Two historic events are in progress today, August 14. The first is the arrival of Secretary of State John Kerry in Cuba. The second is President Obama’s continued campaign to secure Congressional approval for his flawed nuclear deal with Iran. These two dangerous developments represent the convergence of nearly every flawed strategic, moral, and economic notion that has driven President Obama’s foreign policy, and as such are emblematic of so many of the crises he has worsened around the world.

To fully understand what we’re dealing with in regards to Iran and Cuba, we have to understand who we’re dealing with. In Iran, we face radical Shia clerics who wish to one day unite the world under their version of Islam and who believe this will only happen after a cataclysmic showdown with the West. These leaders have been directly responsible for the deaths of hundreds of Americans and refuse to stop financing terrorists that seek to kill Americans and wipe Israel off the map.

In Cuba, we face proudly anti-American leaders who continue to work with nations like Russia and China to spy on our people and government; who harbor fugitives from American justice; and who stand in opposition to nearly every value our nation holds dear by violating the basic human rights of their own people, preventing democratic elections, and depriving their nation’s economy of freedom and opportunity.

Centuries of global affairs tell us the best way to affect an outcome with volatile leaders is through strength and example, while the worst is through weakness and concession. Yet weakness and concession are the preferred tools of statecraft for this administration.

President Obama has not only permitted Iran to retain its entire existing nuclear infrastructure, he has also endorsed the construction of a full-scale, industrial-size nuclear program within 15 years. He has conceded a vast enrichment capacity, preserved Iran’s fortified underground facility, and failed to secure “anytime, anywhere” inspections. He has virtually guaranteed Iran becomes a regional power with the ability to build long-range missiles capable of hitting the U.S. homeland. And on top of all this, he wants to hand Iran $100 billion in sanctions relief, which will be used in part to fund Hamas and Hezbollah, promote instability in Bahrain and Yemen, and prop up Bashar al-Assad in Syria.

The negotiations with Cuba have proven equally one-sided. President Obama has rewarded the Castro regime for its repressive tactics and persistent, patient opposition to American interests. He has unilaterally given up on a half-century worth of policy toward the Castro regime that was agreed upon by presidents of both parties. He has ensured the regime will receive international legitimacy and a substantial economic boost to benefit its repression of the Cuban people, which has only increased since the President announced his new policy.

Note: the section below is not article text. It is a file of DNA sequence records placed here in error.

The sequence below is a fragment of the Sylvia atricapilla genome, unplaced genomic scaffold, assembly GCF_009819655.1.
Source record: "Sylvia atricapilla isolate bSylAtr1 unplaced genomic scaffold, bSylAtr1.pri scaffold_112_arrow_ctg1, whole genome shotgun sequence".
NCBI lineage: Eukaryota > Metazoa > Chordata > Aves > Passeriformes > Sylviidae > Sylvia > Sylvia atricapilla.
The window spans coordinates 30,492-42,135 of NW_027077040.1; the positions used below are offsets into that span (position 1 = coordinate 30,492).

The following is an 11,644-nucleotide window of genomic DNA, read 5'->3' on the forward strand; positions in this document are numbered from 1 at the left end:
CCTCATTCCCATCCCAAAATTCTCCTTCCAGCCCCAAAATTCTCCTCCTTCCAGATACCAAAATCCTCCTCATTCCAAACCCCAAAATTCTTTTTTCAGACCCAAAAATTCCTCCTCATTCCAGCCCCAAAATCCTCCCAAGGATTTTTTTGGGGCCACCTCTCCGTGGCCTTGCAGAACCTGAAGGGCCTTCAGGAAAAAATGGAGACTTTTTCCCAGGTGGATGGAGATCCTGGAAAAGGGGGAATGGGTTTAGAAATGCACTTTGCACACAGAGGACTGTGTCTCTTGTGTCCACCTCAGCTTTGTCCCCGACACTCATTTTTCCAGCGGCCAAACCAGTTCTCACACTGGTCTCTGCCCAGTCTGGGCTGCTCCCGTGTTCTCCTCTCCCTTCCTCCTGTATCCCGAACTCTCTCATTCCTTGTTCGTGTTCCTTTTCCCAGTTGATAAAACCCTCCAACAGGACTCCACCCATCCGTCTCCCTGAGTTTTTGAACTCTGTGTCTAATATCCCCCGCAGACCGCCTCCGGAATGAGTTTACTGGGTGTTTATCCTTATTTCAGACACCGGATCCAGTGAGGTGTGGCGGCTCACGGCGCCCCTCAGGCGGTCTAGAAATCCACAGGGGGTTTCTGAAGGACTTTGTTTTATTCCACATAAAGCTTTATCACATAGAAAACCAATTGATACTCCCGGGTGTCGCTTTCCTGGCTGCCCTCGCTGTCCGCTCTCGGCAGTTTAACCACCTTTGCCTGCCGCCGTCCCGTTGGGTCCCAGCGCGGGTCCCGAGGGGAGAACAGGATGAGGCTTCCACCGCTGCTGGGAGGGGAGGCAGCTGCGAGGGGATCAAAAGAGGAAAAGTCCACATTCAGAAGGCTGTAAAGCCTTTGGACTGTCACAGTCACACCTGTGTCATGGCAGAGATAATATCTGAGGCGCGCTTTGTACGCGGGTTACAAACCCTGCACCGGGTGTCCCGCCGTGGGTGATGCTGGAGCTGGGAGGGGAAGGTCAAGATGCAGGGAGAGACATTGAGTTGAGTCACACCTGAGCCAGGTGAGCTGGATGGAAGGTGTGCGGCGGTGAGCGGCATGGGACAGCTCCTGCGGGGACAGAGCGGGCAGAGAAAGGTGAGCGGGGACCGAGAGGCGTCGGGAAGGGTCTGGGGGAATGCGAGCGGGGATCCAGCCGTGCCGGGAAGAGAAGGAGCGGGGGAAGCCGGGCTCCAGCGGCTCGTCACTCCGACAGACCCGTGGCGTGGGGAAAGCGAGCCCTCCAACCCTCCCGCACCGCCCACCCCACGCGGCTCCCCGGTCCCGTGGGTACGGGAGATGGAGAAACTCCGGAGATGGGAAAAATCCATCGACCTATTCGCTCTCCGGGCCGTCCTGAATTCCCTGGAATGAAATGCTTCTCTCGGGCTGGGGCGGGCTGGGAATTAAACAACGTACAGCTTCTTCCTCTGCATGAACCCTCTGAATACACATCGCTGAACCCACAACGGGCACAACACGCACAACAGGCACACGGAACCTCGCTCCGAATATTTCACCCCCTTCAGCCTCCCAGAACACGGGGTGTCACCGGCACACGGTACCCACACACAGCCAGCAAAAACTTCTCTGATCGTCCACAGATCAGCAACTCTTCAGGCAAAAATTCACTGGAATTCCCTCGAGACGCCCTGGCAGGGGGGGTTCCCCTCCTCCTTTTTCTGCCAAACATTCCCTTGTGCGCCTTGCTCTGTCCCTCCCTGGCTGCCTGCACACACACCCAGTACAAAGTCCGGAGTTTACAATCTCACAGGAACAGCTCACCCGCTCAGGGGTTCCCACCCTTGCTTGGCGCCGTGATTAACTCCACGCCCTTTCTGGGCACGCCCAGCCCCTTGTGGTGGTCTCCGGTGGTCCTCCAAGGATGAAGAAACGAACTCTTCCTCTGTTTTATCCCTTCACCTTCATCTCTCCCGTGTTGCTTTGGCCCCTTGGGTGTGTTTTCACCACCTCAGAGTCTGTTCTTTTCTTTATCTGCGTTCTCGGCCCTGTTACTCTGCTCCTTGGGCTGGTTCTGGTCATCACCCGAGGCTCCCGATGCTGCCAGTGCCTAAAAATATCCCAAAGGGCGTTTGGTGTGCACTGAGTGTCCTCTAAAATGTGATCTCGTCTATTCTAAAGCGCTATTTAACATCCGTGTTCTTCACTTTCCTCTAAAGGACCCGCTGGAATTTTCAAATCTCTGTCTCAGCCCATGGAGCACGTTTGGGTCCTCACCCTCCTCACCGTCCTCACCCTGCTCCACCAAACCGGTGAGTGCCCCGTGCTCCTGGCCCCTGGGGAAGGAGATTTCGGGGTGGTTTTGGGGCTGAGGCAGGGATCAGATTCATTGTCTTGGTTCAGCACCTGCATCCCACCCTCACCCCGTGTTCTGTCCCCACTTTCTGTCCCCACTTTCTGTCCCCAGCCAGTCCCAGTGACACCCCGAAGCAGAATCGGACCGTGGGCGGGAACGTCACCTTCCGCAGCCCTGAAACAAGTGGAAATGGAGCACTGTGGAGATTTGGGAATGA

Beginning on day one, I will undertake a three-part plan to roll back President Obama’s deal with Iran. First, I will quickly reimpose sanctions on Iran. I will give the mullahs a choice: either you have an economy or you have a nuclear program, but you cannot have both. I will also ask Congress to pass crushing new measures that target human rights abuses and the sponsorship of terrorism.  Second, I will ensure our forces in the Middle East are positioned to signal readiness and restore a credible military option. Third, after imposing crippling sanctions on Iran, I will link any talks to Iran’s broader conduct, from human rights abuses to support for terrorism and threats against Israel.

I will undertake an equally bold plan to roll back President Obama’s concessions to the Castro regime. First, on day one, I will give the Castros a choice: either continue repressing your people and lose the diplomatic relations provided by President Obama, or carry out meaningful political and human rights reforms and receive increased U.S. trade, investment, and support.  Second, I will restore Cuba to the state sponsor of terror list until it stops supporting designated Foreign Terrorist Organizations, helping North Korea evade international sanctions, or harboring fugitives from American justice. Third, I will do everything in my power to provide support to Cuba’s pro-democracy movement and promote greater access to uncensored information for the Cuban people.

These are the actions required to restore the safety and security President Obama has cost us through his diplomacy with dictators. When it comes to the challenges posed by Iran and Cuba, our task is straightforward – we must prevent Iran from gaining a nuclear weapon and we must guarantee that the United States stands on the Cuban people, not their oppressors. But we also know that 'straightforward' is not a synonym for 'easy.' Our safety and security will require what it has always required: strong, principled leadership. And that is exactly what I intend to offer our nation and the world in the years ahead.

Republican Marco Rubio represents Florida in the U.S. Senate. He is a member of the Senate Committee on Commerce, Science and Transportation and was a candidate for the Republican nomination for president in 2016.